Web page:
However, projection may also be used in ordinary social relationships when the need to feel superior rather than inferior arises often. Thus, we increase our moral security by seeing others as evil, stupid, backward, or arrogant. When we do this we create and maintain cult consciousness in a fashion similar to the fanatic who perceives outsiders as damned, degenerate, and suitable for killing. When average, non-fanatic citizens devalue others they rarely murder them as a consequence, but they may well acquiesce in a political order that does.


Upon reflection you can probably identify your own focus of Projection, your “not-me”: Republicans, Democrats, rich, poor, black, white, Christian, Jew, Muslim, Northerner, Southerner, dove, hawk, old, young, men, women. Projection is so much a part of our thinking we seldom notice it, except when someone else does it. One of the symptoms of projection is an attitude of righteousness coloring persons’ statements of their beliefs and views of others. As we have seen, through projection we reassure ourselves that we are good (as in the child’s world) by pointing out that someone else is bad. The covert “I am good” is signaled by self-righteousness, which requires the devaluation of someone else.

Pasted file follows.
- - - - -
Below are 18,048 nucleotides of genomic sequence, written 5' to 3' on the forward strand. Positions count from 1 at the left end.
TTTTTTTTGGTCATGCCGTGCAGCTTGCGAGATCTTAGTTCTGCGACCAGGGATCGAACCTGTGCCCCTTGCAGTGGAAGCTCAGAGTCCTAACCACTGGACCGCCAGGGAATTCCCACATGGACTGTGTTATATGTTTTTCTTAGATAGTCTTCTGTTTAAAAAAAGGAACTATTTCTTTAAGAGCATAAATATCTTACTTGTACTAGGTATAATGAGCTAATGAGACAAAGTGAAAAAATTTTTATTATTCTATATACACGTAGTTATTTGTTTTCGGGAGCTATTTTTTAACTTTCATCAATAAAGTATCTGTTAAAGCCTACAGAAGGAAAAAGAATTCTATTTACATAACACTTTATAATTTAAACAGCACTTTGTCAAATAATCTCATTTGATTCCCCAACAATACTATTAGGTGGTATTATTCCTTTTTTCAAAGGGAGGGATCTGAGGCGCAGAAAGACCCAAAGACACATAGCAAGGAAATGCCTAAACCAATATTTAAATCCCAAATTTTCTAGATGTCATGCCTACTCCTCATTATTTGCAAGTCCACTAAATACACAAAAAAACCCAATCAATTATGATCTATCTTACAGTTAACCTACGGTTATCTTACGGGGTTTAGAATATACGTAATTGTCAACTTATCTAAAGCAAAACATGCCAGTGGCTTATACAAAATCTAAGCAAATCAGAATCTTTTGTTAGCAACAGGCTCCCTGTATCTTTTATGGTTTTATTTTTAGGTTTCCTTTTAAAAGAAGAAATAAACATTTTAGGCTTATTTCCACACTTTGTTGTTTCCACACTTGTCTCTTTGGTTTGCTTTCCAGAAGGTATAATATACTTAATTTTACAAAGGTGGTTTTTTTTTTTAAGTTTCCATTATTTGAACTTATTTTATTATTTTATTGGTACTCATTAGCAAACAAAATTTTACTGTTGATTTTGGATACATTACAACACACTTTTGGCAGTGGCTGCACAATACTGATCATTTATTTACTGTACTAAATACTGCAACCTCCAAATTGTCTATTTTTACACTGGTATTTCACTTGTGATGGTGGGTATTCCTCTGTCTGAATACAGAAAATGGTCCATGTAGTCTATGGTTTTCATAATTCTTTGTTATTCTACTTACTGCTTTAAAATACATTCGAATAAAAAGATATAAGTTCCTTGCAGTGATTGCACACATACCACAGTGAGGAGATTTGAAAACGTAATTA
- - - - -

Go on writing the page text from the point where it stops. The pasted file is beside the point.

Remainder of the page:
Self-righteousness is the dominant attitude of cult members, although it may be masked by false humility and public confessions of unworthiness. Righteousness has a special vocabulary that establishes two species of human beings. Of course, the vocabulary of righteousness is seldom as stark outside of the religious or political arenas, but may include such terms as “unscientific,” “neurotic,” and “infantile,” as opposed to “mature,” “realistic,” and “rigorous.” Being thus negatively labeled amounts to rejection. Understandably, we are usually very sensitive to our own group’s criteria for inclusion or casting-out.


Righteousness protects against self-doubt and at the same time provides a rationale for actions that would otherwise place us in the bad category. By intensifying righteousness a person can retain the feeling of being good while performing shameful acts; cruelty is justified, may even become a duty. There is no cruelty like the cruelty of the righteous.


Righteousness can be seen in many one would assume were not susceptible to cult thinking, scientists, for example. Proponents of theories which challenge accepted views are sometimes vilified with a zeal that combines righteousness and arrogance. One example from the history of medicine is that of the nineteenth-century Hungarian physician, I. P. Semmelweis.